The critical velocity ionization, a concept first proposed by Hannes Alfven in 1954, holds that if neutral atoms move through a background-magnetized plasma with kinetic energy equal their ionization energy, then they will ionize through collective plasma processes in excess of that predicted by collisions and charge exchange. This theory has profound implications for astrophysics and models of solar system formation because it addresses the dynamics of gases falling toward a central star interacting with stellar winds and magnetic fields.
This hypothesis has been verified recently by chemical releases performed by the CRRES satellite at an altitude of approximately 500 km over the South Pacific. In the experiments, gas clouds of barium, calcium, and strontium were released beneath the solar ultraviolet terminator when the spacecraft velocity was greater than the critical velocities of these elements. Ions produced in the release cloud were observed when they were transported along the magnetic field line upward into sunlight. The interpretation of the data has put definite limits on the range of parameters over which the critical velocity process can operate.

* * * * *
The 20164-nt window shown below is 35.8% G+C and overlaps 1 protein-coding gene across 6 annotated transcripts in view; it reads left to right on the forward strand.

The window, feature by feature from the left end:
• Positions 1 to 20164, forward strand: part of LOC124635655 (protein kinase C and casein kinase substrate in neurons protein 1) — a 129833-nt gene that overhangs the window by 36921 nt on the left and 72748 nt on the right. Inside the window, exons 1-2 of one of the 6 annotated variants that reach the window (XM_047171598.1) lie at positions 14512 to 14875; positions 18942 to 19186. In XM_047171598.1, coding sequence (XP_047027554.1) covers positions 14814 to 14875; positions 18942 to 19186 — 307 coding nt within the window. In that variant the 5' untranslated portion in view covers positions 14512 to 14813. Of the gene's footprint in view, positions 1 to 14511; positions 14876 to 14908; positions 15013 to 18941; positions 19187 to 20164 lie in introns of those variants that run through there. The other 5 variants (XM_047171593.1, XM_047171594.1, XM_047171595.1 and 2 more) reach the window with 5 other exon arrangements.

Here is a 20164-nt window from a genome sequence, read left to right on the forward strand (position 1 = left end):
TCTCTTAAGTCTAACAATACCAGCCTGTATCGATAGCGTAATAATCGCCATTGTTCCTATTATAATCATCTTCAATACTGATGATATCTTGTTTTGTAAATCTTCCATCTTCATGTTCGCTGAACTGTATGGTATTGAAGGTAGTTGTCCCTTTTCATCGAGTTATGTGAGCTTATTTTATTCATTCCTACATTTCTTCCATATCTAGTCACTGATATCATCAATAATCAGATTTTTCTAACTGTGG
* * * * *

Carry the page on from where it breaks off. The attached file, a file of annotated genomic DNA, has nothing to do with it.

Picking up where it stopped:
Source: Christensen and Reasoner: Satellite Probes Plasma Processes in Earth Orbit in EOS, 73, Number 2, 1992